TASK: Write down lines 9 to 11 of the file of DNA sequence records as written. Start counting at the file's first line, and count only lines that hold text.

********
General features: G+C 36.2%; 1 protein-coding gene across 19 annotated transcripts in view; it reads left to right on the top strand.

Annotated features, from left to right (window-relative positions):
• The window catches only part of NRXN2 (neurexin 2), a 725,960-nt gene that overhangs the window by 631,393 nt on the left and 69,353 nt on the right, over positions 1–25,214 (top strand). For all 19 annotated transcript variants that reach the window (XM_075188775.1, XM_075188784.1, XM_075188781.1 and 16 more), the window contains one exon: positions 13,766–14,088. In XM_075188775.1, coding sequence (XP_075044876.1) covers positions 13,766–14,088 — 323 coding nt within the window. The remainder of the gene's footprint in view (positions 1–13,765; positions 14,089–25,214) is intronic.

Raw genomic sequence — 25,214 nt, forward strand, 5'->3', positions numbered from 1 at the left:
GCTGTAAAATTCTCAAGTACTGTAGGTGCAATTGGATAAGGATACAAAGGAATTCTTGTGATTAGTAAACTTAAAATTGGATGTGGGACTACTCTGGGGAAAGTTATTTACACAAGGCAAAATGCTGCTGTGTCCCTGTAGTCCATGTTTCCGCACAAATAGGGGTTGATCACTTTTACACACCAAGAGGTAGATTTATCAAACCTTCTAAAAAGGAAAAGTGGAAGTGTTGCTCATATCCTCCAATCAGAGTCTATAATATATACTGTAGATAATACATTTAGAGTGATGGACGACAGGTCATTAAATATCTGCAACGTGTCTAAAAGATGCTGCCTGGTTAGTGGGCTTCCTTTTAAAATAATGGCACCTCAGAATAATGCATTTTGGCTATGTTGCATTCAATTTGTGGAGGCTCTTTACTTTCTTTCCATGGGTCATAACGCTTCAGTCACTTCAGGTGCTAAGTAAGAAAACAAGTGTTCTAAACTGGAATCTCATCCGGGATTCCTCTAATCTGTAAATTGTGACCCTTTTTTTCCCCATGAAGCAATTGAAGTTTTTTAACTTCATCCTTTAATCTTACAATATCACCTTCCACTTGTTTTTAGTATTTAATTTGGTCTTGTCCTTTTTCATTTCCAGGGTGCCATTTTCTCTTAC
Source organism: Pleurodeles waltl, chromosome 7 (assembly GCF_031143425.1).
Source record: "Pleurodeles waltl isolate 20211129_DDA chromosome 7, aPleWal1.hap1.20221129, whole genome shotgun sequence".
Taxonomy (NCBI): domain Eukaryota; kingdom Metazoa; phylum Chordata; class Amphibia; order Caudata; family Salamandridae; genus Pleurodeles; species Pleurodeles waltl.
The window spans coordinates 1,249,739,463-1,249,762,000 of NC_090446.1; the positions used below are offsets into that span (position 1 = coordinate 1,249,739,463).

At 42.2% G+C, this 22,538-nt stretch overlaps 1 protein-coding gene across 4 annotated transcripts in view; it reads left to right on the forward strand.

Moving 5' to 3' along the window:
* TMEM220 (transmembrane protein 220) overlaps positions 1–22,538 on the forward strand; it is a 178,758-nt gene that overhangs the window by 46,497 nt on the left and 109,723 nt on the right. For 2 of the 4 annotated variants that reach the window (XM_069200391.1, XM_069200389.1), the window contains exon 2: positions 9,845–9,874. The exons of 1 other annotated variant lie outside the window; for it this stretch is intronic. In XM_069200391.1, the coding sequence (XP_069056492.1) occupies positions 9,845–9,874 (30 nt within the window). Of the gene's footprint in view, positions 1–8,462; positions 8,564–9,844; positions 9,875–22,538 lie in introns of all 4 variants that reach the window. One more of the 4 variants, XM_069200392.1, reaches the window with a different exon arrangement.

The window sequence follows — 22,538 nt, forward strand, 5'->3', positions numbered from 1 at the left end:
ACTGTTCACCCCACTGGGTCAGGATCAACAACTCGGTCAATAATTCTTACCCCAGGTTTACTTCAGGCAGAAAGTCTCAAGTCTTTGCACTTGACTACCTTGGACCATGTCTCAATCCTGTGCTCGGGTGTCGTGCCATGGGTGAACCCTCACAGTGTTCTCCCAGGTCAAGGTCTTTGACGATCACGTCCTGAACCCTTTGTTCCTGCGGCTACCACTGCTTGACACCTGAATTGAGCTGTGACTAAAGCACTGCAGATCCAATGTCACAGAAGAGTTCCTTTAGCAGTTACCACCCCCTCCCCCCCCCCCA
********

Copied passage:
The window spans coordinates 1,249,739,463-1,249,762,000 of NC_090446.1; the positions used below are offsets into that span (position 1 = coordinate 1,249,739,463).

At 42.2% G+C, this 22,538-nt stretch overlaps 1 protein-coding gene across 4 annotated transcripts in view; it reads left to right on the forward strand.

Moving 5' to 3' along the window: